As you'd expect the construction of my servlet was actually conducted in parallel with the creation of my Google Maps API HTML and JavaScript. I started my servlet with the examples of using Java clients with PostGIS. For the Google Maps part I modified the Event Listeners example from the Google Maps API Documentation to pass the bounding box co-ordinates of the current browser view.

After a little experimentation with other approaches (including using JSON) I chose to output GML format XML from my servlet. It just seems more straightforward to me to do it this way. I also noticed that IE seems to be particularly choosy about the name of the servlet (it seems to need to have the .xml extension and output the text/xml content type).

Google Maps API rendering part of the road network in Firefox, the JavaScript processes the servlet generated GML

Quantum GIS rendering of the same part of the road network as shown above, again using the same servlet generated GML

Static Demo

Here is a static version of of my Google Maps powered road renderer. I don't want to serve up the complete servlet backed application from my blog server without doing some further optimisation.


GML generating servlet source code:
Google Maps HTML/JavaScript file: RoadsRender.html [Note: this is not a live example as the background servlet is not running].

A copy of Amit's original KML file: Amit-Uttaranchal.kml [zipped 858 KB, unzipped 3.62 MB]
GML road network file derived from the above KML file: roads.gml [zipped 983 KB, unzipped 4.32 MB]
XML Schema for the above GML file: roads.xsd


Mark McLaren said...

Mark you are simply awesome.. thank you so much..
Note: Comment imported. Original by Amit at 2006-05-28 00:32

Mark McLaren said...


Good stuff spreading the word about using PostGIS in concert with Google interfaces. We put up a site recently ( that uses PostGIS to allow the user to build buffers and do spatial intersections using Google Earth. There's a wide range of interesting apps possible once you can start harnessing all of that geoprocessing power over the web...
Note: Comment imported. Original by Brian Timoney website: at 2006-05-29 06:35

Mark McLaren said...

You could also just use GeoServer to do the PostGIS -> GML step (using WFS a standard protocol for getting GML). GeoServer can also overlay on google maps, as well as produce KML from the same database. You can also get data from Oracle, DB2, ArcSDE, Shapefiles, ect. and produce it as GML (and it'll automatically make the right XML schema for you). Perhaps soon someone will contribute a KML datastore, and it could do all this automatically.
Note: Comment imported. Original by Chris Holmes website: at 2006-06-02 23:15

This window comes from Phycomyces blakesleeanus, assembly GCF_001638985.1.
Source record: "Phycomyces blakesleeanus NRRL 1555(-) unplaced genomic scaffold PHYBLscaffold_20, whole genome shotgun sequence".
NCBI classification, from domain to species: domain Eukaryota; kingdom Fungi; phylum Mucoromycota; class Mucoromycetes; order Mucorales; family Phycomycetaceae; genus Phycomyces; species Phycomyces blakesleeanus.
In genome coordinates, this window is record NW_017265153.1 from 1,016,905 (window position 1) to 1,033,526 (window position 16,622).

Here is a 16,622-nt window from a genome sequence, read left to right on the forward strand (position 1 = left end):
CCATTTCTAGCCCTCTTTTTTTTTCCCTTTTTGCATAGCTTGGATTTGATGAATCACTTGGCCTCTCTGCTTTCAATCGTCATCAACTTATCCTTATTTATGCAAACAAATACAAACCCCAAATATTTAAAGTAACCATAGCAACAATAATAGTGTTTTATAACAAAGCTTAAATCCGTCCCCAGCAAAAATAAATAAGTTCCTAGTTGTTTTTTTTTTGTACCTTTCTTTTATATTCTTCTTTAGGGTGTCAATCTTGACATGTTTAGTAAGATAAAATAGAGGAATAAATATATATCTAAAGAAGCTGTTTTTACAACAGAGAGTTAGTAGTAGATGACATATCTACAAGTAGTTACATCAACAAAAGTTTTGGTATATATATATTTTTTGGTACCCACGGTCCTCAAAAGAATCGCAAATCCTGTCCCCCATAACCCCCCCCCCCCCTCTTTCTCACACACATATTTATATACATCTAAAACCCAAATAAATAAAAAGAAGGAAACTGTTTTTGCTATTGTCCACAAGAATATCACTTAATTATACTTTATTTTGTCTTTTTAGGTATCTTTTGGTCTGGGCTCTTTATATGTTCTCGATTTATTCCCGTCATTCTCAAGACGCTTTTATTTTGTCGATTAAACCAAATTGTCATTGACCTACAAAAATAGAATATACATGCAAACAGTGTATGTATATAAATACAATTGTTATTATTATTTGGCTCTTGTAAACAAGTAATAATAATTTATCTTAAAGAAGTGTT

Mark McLaren said...

I'm trying to follow what you've done and then adapt it for Microsoft Virtual Earth, but unfortunately for me I'm new to Servlets and XML and I'm getting quite confused about eveything oustide of the PostGIS and HTML stages.. I'd really appreciate any help you could offer me.


Note: Comment imported. Original by Jason at 2007-02-27 12:18

Mark McLaren said...

Hi Jason,

I would love to help but I know absolutely nothing about Virtual Earth. The reason this works in Google Maps is because there is a means to pass how the map is moving to a backend service (in my case a servlet). (E.g. Google Maps API Event Listeners example).

You can also use the Google Maps API to supply "bounding box" information to the backend service so that I the servlet can provide data specifically for the visible map.

Can this be done using Virtual Earth? I had a very quick look and I could not fine any decent documentation or examples of this (although you would think it would be possible).

Note: Comment imported. Original by markmc website: at 2007-02-27 15:33

Mark McLaren said...

Hi Mark, Yes It can be done with Virtual Earth although the code looks a little different.. you can download the documentation for MSVE v4 from this http..

actually my problems have been with getting the Html to talk to the servlet and that to talk to the databases.. Its the first time i've tried to do anyhting like this so Its a bit mind-boggling.. Thanks for your help though!


Note: Comment imported. Original by Jason at 2007-02-27 17:47

Mark McLaren said...


A really useful explanation, it points me in the right direction to serve data out of Oracle spatial onto Google maps. Thanks for your work on this.

Note: Comment imported. Original by Nigel at 2007-02-27 18:45